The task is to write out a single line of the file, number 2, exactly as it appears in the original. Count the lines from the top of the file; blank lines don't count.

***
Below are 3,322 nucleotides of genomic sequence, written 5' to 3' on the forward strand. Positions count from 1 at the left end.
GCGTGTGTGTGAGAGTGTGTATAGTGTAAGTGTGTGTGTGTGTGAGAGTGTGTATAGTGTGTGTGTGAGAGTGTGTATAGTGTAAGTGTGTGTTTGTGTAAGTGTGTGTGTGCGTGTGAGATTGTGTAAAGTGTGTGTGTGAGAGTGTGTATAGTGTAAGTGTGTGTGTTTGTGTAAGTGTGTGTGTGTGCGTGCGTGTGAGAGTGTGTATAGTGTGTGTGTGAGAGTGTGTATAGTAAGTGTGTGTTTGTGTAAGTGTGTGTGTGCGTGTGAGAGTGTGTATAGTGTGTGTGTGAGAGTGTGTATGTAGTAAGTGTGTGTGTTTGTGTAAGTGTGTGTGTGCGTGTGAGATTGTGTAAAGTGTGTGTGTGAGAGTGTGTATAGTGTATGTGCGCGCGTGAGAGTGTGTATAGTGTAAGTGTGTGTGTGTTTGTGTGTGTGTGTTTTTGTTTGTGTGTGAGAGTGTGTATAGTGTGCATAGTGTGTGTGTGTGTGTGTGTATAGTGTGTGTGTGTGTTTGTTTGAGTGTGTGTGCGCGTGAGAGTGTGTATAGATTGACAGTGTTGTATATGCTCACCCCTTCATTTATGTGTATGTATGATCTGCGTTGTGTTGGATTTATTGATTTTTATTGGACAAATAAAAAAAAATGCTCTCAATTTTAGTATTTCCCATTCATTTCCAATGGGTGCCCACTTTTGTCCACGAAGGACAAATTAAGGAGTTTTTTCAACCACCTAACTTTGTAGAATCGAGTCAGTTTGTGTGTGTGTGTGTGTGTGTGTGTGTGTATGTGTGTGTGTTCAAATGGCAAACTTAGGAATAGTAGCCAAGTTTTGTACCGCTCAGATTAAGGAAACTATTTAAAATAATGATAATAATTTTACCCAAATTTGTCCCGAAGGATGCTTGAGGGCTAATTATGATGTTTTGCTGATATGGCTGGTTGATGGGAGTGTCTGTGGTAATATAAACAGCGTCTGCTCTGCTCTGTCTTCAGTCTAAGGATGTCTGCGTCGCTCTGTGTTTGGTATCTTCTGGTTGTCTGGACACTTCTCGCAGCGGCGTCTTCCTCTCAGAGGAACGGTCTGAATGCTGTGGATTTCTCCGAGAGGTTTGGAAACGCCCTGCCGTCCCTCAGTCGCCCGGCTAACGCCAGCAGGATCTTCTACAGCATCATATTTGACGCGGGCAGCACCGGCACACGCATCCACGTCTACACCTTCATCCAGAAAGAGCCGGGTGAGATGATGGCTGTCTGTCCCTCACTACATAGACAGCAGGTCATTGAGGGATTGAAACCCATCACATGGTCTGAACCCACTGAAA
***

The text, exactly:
GCGTGTGTGTGAGAGTGTGTATAGTGTAAGTGTGTGTGTGTGTGAGAGTGTGTATAGTGTGTGTGTGAGAGTGTGTATAGTGTAAGTGTGTGTTTGTGTAAGTGTGTGTGTGCGTGTGAGATTGTGTAAAGTGTGTGTGTGAGAGTGTGTATAGTGTAAGTGTGTGTGTTTGTGTAAGTGTGTGTGTGTGCGTGCGTGTGAGAGTGTGTATAGTGTGTGTGTGAGAGTGTGTATAGTAAGTGTGTGTTTGTGTAAGTGTGTGTGTGCGTGTGAGAGTGTGTATAGTGTGTGTGTGAGAGTGTGTATGTAGTAAGTGTGTGTGTTTGTGTAAGTGTGTGTGTGCGTGTGAGATTGTGTAAAGTGTGTGTGTGAGAGTGTGTATAGTGTATGTGCGCGCGTGAGAGTGTGTATAGTGTAAGTGTGTGTGTGTTTGTGTGTGTGTGTTTTTGTTTGTGTGTGAGAGTGTGTATAGTGTGCATAGTGTGTGTGTGTGTGTGTGTATAGTGTGTGTGTGTGTTTGTTTGAGTGTGTGTGCGCGTGAGAGTGTGTATAGATTGACAGTGTTGTATATGCTCACCCCTTCATTTATGTGTATGTATGATCTGCGTTGTGTTGGATTTATTGATTTTTATTGGACAAATAAAAAAAAATGCTCTCAATTTTAGTATTTCCCATTCATTTCCAATGGGTGCCCACTTTTGTCCACGAAGGACAAATTAAGGAGTTTTTTCAACCACCTAACTTTGTAGAATCGAGTCAGTTTGTGTGTGTGTGTGTGTGTGTGTGTGTGTATGTGTGTGTGTTCAAATGGCAAACTTAGGAATAGTAGCCAAGTTTTGTACCGCTCAGATTAAGGAAACTATTTAAAATAATGATAATAATTTTACCCAAATTTGTCCCGAAGGATGCTTGAGGGCTAATTATGATGTTTTGCTGATATGGCTGGTTGATGGGAGTGTCTGTGGTAATATAAACAGCGTCTGCTCTGCTCTGTCTTCAGTCTAAGGATGTCTGCGTCGCTCTGTGTTTGGTATCTTCTGGTTGTCTGGACACTTCTCGCAGCGGCGTCTTCCTCTCAGAGGAACGGTCTGAATGCTGTGGATTTCTCCGAGAGGTTTGGAAACGCCCTGCCGTCCCTCAGTCGCCCGGCTAACGCCAGCAGGATCTTCTACAGCATCATATTTGACGCGGGCAGCACCGGCACACGCATCCACGTCTACACCTTCATCCAGAAAGAGCCGGGTGAGATGATGGCTGTCTGTCCCTCACTACATAGACAGCAGGTCATTGAGGGATTGAAACCCATCACATGGTCTGAACCCACTGAAA